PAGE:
This time, the hospital lobby protested. Perhaps Obama had suggested a cut too far? Drug lobbyists formally stated their objections to a $75 billion hit, but privately some acknowledged that it was better than the $100 billion cut they had feared.

On Monday, Obama returned to his home town of Chicago to talk health reform with members of the American Medical Association, the nation's largest physician group.

Obama used the speech to outline the types of trade-offs needed to pull off what would be the most far-reaching domestic legislation since the 1960s. Speaking about insurers, he dangled the prospect of a windfall that would come with 46 million newly-insured customers. He made clear, however, that he expects something in return.

"What I refuse to do is simply create a system where insurance companies suddenly have a whole bunch more customers on Uncle Sam's dime but still fail to meet their responsibilities," he said. And he revived his threat to slash more than $176 billion for what Democrats describe as "overpayments" to insurance companies that provide Medicare managed care.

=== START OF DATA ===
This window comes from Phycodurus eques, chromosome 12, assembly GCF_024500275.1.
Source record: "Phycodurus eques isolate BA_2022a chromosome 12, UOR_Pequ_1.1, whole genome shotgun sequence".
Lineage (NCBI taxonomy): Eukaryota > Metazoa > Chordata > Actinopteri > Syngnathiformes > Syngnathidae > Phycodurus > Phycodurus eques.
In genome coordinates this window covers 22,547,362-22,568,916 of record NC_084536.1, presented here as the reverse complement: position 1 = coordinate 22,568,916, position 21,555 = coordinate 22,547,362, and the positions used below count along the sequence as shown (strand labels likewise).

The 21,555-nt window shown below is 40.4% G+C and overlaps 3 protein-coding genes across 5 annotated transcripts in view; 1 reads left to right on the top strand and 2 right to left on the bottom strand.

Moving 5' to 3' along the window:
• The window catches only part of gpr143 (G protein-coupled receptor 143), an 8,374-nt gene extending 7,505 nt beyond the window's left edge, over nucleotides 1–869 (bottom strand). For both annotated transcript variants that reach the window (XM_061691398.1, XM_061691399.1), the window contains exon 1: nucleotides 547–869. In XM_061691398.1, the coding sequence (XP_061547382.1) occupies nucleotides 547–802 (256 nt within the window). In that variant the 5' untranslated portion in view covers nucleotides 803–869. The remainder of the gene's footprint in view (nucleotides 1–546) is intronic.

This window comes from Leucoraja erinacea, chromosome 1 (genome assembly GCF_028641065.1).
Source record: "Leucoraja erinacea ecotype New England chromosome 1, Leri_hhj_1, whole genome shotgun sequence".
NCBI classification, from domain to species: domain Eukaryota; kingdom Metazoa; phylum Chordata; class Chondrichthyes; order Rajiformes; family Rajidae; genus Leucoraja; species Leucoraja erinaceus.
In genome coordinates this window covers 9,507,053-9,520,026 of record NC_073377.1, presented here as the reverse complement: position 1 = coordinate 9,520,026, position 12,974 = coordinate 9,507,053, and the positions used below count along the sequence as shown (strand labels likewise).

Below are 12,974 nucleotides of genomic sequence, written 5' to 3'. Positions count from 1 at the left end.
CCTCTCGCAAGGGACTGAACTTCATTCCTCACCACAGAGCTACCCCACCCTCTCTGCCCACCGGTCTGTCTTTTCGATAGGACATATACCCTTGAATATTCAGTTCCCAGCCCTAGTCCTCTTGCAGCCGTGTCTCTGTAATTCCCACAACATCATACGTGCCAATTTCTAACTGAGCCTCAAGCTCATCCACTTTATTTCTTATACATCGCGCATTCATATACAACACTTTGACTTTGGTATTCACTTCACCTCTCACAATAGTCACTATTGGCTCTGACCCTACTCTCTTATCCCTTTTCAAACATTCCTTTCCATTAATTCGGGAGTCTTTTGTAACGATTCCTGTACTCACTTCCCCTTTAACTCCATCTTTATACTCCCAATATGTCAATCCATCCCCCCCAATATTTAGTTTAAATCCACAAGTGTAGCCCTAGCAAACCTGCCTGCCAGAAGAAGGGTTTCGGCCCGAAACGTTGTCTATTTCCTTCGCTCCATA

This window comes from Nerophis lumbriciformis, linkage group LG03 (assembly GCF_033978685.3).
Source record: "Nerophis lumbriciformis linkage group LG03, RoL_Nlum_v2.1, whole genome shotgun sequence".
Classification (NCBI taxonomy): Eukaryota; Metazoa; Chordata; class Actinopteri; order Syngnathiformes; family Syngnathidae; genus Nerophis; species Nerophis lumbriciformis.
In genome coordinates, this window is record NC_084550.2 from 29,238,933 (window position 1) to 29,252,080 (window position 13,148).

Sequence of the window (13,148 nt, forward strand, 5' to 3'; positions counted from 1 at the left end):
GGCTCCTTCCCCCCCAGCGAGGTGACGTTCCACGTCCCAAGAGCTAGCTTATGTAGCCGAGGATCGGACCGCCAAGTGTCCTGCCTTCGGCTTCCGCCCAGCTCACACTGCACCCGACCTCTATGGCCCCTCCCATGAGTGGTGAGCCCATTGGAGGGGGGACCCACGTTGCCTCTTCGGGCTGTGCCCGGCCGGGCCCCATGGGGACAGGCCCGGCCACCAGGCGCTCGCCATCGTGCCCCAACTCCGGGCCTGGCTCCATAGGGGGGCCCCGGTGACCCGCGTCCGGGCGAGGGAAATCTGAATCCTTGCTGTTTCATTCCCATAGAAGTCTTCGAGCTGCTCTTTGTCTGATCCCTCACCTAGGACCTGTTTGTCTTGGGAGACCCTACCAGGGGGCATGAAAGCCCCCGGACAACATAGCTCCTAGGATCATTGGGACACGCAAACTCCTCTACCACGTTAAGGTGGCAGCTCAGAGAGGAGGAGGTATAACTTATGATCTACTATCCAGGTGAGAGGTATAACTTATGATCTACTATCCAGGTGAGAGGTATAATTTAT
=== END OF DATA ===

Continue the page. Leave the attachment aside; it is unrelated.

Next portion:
Obama's real targets that day were doctors, who have hindered reform efforts in the past and could easily do so again.

As the White House knows, on the issue of a health-care overhaul, no one in the country is as trusted as physicians, not even the very popular president. A Gallup survey last week found that 73 percent of Americans believe their doctors will recommend the best solutions for changing the system; Obama received a 58 percent trust rating.

Keeping to the Goldilocks strategy, Obama floated the tantalizing prospect of medical malpractice reform with soothing words about physicians' fears of lawsuits. But there was a catch: "I'm not advocating caps on malpractice awards."

Most important, Obama said he was willing to eliminate the unpopular "sustainable growth rate" formula used to calculate what doctors earn caring for Medicare beneficiaries. If the formula is not changed, physicians will see Medicare payments cut by 21 percent in January.

Obama's passing mention of this formula, as obscure as Table S-6 in his budget, means real money to the doctors. And though it was only a bit of rhetoric -- some would say no more valuable than a president's budget blueprint -- you can be sure that the doctors will be hanging on to that pledge. It might just be the right antidote to whatever pain is headed their way.


Ceci Connolly covers health care for The Washington Post. She will discuss this article online at 11 a.m. on Monday.